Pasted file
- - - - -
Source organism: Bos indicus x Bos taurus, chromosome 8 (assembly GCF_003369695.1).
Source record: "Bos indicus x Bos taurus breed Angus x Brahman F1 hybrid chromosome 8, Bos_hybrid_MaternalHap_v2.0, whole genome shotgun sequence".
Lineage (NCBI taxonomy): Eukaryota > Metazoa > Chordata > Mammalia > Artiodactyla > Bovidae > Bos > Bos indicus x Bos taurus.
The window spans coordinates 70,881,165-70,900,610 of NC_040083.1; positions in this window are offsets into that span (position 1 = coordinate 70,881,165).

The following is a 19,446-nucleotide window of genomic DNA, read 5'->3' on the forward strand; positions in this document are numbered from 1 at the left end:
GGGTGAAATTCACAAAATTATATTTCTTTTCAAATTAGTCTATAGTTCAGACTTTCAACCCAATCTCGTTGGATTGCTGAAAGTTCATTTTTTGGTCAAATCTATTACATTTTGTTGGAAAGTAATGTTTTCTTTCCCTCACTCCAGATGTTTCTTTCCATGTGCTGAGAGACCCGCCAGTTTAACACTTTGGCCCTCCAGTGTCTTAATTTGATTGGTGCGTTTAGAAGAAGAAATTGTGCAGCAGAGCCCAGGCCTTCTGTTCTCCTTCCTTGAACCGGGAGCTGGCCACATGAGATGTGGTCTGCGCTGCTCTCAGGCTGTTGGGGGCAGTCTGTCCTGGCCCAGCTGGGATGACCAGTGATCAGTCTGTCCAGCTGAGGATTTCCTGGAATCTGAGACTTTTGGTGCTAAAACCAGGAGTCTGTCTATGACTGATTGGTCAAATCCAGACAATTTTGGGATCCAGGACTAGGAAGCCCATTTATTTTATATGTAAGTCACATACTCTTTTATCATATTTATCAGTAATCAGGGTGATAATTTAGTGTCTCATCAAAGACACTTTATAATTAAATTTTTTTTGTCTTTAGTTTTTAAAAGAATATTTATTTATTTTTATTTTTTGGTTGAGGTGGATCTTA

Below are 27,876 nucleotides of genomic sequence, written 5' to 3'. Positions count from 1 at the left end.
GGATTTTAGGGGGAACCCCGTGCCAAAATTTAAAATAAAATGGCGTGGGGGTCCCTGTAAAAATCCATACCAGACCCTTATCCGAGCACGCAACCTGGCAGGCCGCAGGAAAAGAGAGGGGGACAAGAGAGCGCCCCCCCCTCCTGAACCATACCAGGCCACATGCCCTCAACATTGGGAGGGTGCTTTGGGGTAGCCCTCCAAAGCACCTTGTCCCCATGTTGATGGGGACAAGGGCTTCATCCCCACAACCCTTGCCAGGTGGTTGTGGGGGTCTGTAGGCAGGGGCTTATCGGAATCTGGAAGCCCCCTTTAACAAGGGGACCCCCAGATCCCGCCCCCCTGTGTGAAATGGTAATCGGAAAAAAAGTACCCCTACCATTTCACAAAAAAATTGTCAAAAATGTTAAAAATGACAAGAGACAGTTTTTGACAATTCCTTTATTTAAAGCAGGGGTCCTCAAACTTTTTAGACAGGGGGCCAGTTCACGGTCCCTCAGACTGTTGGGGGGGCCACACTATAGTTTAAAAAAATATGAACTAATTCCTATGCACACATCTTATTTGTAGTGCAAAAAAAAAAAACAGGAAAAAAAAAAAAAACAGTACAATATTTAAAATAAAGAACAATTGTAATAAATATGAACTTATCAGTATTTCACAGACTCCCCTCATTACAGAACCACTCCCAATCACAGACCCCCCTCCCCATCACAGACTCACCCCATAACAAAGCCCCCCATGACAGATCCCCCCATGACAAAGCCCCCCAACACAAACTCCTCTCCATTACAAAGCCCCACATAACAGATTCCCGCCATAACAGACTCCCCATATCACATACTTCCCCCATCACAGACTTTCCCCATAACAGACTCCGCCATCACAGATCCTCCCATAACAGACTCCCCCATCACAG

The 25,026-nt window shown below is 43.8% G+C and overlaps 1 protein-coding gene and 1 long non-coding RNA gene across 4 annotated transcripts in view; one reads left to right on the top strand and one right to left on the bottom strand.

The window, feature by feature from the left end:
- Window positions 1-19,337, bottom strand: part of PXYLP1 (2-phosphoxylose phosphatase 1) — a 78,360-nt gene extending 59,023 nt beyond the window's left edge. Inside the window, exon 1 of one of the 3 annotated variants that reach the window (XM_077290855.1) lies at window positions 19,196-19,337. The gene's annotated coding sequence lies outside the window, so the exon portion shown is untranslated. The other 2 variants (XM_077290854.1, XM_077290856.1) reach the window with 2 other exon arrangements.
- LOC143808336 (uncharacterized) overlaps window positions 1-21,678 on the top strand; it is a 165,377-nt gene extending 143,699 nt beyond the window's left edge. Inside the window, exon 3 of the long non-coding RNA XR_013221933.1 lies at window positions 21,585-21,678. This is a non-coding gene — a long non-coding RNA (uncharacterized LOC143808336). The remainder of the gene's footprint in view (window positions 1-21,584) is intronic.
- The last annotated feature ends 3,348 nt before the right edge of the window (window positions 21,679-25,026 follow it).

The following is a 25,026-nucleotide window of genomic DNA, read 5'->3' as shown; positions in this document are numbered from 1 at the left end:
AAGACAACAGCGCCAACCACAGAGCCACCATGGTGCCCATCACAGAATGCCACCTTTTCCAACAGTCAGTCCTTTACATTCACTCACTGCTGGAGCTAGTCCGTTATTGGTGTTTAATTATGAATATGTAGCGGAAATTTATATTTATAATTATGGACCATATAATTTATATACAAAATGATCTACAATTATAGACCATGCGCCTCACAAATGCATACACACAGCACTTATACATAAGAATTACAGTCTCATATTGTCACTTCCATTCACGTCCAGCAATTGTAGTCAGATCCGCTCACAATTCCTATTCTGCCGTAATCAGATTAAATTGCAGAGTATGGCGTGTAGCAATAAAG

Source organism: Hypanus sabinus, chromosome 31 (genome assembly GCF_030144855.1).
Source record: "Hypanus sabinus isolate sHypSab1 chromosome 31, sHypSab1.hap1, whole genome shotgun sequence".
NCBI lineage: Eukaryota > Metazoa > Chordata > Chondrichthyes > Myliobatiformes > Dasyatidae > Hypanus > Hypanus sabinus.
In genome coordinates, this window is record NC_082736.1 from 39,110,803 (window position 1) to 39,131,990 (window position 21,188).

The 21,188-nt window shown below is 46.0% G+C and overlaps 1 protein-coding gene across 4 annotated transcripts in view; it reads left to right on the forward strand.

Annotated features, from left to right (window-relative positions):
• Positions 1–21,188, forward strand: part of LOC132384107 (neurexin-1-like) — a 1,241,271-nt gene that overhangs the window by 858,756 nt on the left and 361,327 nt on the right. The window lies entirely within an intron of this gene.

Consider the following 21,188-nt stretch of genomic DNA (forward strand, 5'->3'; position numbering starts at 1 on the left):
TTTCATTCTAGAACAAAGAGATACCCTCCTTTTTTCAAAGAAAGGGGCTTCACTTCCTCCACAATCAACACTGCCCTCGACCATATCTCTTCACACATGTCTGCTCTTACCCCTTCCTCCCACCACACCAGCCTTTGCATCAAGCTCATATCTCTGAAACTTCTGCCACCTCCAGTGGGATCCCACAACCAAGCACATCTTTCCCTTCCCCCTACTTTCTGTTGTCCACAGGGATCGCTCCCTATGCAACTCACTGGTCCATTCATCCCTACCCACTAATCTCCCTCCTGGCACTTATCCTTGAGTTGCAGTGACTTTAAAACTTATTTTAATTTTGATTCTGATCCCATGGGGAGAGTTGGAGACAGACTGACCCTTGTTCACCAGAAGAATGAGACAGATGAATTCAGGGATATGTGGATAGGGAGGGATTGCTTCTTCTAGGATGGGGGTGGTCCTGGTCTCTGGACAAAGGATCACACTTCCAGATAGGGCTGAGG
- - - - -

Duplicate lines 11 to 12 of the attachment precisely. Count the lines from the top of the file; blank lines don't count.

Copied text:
- Window positions 1-19,337, bottom strand: part of PXYLP1 (2-phosphoxylose phosphatase 1) — a 78,360-nt gene extending 59,023 nt beyond the window's left edge. Inside the window, exon 1 of one of the 3 annotated variants that reach the window (XM_077290855.1) lies at window positions 19,196-19,337. The gene's annotated coding sequence lies outside the window, so the exon portion shown is untranslated. The other 2 variants (XM_077290854.1, XM_077290856.1) reach the window with 2 other exon arrangements.
- LOC143808336 (uncharacterized) overlaps window positions 1-21,678 on the top strand; it is a 165,377-nt gene extending 143,699 nt beyond the window's left edge. Inside the window, exon 3 of the long non-coding RNA XR_013221933.1 lies at window positions 21,585-21,678. This is a non-coding gene — a long non-coding RNA (uncharacterized LOC143808336). The remainder of the gene's footprint in view (window positions 1-21,584) is intronic.